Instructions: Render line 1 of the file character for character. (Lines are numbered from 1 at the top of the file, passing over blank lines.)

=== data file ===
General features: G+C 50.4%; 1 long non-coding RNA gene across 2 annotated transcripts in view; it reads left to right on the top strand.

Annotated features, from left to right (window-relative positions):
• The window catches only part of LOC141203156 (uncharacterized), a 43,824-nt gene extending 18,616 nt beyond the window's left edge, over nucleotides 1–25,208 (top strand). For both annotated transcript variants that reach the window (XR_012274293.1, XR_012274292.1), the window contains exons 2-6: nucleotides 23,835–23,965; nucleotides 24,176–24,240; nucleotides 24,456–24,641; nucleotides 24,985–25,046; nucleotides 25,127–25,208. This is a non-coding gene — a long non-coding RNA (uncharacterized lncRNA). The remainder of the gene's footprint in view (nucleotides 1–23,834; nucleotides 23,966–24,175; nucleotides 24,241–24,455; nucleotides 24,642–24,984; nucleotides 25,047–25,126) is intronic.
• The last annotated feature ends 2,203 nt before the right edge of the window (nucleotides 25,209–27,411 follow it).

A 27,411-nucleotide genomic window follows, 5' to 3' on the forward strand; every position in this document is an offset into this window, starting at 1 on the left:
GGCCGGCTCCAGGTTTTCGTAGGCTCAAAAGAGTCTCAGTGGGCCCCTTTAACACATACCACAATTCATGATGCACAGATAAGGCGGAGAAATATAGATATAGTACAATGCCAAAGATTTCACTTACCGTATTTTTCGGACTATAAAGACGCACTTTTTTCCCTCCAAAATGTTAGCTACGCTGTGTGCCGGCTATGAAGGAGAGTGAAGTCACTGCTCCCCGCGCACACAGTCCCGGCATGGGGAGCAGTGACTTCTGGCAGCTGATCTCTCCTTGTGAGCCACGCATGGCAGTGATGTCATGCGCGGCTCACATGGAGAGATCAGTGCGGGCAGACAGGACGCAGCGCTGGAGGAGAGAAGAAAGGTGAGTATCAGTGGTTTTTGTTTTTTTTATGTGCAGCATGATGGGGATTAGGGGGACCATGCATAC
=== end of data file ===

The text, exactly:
General features: G+C 50.4%; 1 long non-coding RNA gene across 2 annotated transcripts in view; it reads left to right on the top strand.